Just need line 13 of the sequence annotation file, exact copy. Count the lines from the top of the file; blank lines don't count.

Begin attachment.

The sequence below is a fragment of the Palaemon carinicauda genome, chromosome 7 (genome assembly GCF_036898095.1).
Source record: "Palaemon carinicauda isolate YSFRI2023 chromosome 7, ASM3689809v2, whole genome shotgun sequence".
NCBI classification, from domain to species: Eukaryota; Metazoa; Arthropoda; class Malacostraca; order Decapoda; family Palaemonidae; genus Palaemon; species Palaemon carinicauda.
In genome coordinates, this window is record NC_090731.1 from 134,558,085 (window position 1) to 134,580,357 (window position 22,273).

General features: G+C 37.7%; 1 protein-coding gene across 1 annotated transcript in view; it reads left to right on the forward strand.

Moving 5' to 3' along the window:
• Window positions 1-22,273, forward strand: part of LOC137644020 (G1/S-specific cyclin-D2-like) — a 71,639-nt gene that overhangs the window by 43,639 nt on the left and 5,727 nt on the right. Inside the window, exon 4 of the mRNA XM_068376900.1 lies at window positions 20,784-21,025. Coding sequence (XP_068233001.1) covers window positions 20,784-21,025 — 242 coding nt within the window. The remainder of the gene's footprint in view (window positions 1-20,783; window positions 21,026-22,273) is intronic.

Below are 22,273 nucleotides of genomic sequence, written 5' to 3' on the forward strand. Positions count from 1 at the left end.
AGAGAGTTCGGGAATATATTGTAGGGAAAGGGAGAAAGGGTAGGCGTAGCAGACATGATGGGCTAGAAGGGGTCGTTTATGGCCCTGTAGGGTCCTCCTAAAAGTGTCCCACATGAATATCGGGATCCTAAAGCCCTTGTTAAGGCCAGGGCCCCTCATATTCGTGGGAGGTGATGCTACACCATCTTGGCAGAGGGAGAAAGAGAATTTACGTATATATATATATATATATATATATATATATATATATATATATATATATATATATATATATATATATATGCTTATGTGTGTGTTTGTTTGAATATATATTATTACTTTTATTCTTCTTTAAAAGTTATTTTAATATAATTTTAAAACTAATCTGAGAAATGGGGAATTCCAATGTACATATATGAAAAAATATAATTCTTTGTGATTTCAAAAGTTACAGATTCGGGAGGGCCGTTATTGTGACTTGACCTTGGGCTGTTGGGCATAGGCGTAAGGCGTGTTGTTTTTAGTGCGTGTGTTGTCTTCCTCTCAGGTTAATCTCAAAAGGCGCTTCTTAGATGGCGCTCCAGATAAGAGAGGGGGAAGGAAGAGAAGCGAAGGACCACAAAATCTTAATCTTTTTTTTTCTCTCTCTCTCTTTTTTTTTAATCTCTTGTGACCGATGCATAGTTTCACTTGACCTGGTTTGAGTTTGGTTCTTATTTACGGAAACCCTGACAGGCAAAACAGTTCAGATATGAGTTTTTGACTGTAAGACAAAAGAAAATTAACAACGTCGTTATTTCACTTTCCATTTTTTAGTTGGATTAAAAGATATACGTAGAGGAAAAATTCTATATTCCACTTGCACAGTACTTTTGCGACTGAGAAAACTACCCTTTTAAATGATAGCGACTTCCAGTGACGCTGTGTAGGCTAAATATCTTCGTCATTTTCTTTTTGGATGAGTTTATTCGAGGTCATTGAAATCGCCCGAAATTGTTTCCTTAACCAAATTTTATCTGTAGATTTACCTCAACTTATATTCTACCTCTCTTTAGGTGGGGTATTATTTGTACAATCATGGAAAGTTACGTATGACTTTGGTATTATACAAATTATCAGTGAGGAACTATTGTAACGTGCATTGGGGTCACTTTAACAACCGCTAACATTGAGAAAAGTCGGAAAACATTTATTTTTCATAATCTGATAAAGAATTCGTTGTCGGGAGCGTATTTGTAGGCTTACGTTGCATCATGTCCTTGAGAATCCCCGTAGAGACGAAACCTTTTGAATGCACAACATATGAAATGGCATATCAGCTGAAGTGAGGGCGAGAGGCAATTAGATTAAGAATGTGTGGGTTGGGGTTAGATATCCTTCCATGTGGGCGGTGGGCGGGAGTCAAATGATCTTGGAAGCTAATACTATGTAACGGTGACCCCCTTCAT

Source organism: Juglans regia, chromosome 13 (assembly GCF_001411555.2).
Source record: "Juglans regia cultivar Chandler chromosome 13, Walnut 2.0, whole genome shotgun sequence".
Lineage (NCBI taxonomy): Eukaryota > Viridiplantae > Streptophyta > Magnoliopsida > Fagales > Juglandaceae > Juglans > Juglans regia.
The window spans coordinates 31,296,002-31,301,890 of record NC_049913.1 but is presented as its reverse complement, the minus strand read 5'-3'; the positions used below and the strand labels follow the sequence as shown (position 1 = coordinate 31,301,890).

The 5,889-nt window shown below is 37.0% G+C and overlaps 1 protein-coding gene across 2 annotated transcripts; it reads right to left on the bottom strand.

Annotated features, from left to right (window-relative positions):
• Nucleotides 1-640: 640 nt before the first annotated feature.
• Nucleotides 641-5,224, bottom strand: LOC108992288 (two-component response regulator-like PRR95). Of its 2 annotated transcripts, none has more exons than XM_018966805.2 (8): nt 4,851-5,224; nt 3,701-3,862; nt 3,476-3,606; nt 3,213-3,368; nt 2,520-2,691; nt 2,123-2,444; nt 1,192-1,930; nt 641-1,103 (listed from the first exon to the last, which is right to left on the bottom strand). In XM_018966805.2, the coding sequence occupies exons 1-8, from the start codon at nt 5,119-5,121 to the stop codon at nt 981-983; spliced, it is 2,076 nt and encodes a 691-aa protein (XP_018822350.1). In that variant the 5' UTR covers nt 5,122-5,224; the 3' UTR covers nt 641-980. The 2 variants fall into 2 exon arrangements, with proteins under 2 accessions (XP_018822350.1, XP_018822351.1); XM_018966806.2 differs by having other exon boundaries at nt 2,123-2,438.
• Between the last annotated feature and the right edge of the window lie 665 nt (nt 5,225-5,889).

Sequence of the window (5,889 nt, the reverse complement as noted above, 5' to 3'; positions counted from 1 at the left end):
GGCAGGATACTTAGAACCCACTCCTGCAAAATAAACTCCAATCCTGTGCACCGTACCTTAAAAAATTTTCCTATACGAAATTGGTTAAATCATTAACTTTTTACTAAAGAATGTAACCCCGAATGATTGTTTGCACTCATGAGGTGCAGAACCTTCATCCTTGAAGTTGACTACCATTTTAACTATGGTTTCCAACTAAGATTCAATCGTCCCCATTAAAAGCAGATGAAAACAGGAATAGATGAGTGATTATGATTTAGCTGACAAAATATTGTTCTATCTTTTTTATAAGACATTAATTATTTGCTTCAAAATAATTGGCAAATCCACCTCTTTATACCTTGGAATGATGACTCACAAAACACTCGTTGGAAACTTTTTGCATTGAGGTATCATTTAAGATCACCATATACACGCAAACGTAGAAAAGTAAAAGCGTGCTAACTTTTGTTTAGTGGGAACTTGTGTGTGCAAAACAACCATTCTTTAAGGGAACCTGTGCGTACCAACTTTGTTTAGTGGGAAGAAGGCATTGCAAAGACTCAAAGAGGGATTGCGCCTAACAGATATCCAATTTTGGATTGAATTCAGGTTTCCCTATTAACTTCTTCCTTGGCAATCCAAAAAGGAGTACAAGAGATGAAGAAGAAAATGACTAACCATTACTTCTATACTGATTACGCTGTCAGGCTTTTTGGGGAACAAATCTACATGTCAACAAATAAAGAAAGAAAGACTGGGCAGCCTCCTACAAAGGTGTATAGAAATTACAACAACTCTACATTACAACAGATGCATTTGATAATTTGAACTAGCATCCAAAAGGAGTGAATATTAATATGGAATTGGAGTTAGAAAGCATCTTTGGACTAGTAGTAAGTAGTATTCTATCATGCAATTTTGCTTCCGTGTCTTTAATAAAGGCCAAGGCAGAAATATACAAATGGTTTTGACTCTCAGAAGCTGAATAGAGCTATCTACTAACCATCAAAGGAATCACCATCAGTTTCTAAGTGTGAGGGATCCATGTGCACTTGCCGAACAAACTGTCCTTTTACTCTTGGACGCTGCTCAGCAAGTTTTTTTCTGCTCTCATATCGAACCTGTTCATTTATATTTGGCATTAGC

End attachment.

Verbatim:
The window spans coordinates 31,296,002-31,301,890 of record NC_049913.1 but is presented as its reverse complement, the minus strand read 5'-3'; the positions used below and the strand labels follow the sequence as shown (position 1 = coordinate 31,301,890).